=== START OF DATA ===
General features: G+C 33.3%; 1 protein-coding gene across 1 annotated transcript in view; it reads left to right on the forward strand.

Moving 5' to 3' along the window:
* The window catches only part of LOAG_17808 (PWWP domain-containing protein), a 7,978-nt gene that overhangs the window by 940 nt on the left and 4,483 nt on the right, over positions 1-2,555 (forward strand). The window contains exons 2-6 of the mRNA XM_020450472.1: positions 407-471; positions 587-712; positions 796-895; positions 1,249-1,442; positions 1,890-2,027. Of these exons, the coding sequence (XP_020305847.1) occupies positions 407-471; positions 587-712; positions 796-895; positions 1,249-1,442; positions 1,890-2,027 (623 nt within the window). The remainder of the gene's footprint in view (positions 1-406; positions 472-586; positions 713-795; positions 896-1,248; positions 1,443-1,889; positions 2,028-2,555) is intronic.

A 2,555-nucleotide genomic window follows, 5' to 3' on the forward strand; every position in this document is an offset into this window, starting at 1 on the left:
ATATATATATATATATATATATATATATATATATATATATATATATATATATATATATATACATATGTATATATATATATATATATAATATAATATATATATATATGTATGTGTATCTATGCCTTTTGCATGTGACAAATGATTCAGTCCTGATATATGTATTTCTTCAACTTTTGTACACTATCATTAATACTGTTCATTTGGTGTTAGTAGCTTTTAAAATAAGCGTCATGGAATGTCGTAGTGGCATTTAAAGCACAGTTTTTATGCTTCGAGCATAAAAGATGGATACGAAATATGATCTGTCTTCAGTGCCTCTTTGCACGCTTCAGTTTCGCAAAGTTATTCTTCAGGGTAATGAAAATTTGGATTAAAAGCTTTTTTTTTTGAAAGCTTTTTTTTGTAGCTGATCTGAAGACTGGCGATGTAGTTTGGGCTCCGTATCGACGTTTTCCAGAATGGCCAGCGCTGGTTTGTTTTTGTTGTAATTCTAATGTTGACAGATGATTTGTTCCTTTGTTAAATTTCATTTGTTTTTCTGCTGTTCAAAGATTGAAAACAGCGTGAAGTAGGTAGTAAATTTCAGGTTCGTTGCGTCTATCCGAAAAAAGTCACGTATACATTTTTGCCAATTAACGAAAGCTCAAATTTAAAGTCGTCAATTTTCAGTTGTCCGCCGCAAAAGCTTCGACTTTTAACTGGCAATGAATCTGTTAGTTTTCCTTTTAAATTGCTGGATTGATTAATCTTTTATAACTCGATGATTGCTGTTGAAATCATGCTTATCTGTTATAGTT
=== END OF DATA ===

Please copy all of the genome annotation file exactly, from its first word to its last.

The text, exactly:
General features: G+C 33.3%; 1 protein-coding gene across 1 annotated transcript in view; it reads left to right on the forward strand.

Moving 5' to 3' along the window:
* The window catches only part of LOAG_17808 (PWWP domain-containing protein), a 7,978-nt gene that overhangs the window by 940 nt on the left and 4,483 nt on the right, over positions 1-2,555 (forward strand). The window contains exons 2-6 of the mRNA XM_020450472.1: positions 407-471; positions 587-712; positions 796-895; positions 1,249-1,442; positions 1,890-2,027. Of these exons, the coding sequence (XP_020305847.1) occupies positions 407-471; positions 587-712; positions 796-895; positions 1,249-1,442; positions 1,890-2,027 (623 nt within the window). The remainder of the gene's footprint in view (positions 1-406; positions 472-586; positions 713-795; positions 896-1,248; positions 1,443-1,889; positions 2,028-2,555) is intronic.

A 2,555-nucleotide genomic window follows, 5' to 3' on the forward strand; every position in this document is an offset into this window, starting at 1 on the left:
ATATATATATATATATATATATATATATATATATATATATATATATATATATATATATATACATATGTATATATATATATATATATAATATAATATATATATATATGTATGTGTATCTATGCCTTTTGCATGTGACAAATGATTCAGTCCTGATATATGTATTTCTTCAACTTTTGTACACTATCATTAATACTGTTCATTTGGTGTTAGTAGCTTTTAAAATAAGCGTCATGGAATGTCGTAGTGGCATTTAAAGCACAGTTTTTATGCTTCGAGCATAAAAGATGGATACGAAATATGATCTGTCTTCAGTGCCTCTTTGCACGCTTCAGTTTCGCAAAGTTATTCTTCAGGGTAATGAAAATTTGGATTAAAAGCTTTTTTTTTTGAAAGCTTTTTTTTGTAGCTGATCTGAAGACTGGCGATGTAGTTTGGGCTCCGTATCGACGTTTTCCAGAATGGCCAGCGCTGGTTTGTTTTTGTTGTAATTCTAATGTTGACAGATGATTTGTTCCTTTGTTAAATTTCATTTGTTTTTCTGCTGTTCAAAGATTGAAAACAGCGTGAAGTAGGTAGTAAATTTCAGGTTCGTTGCGTCTATCCGAAAAAAGTCACGTATACATTTTTGCCAATTAACGAAAGCTCAAATTTAAAGTCGTCAATTTTCAGTTGTCCGCCGCAAAAGCTTCGACTTTTAACTGGCAATGAATCTGTTAGTTTTCCTTTTAAATTGCTGGATTGATTAATCTTTTATAACTCGATGATTGCTGTTGAAATCATGCTTATCTGTTATAGTT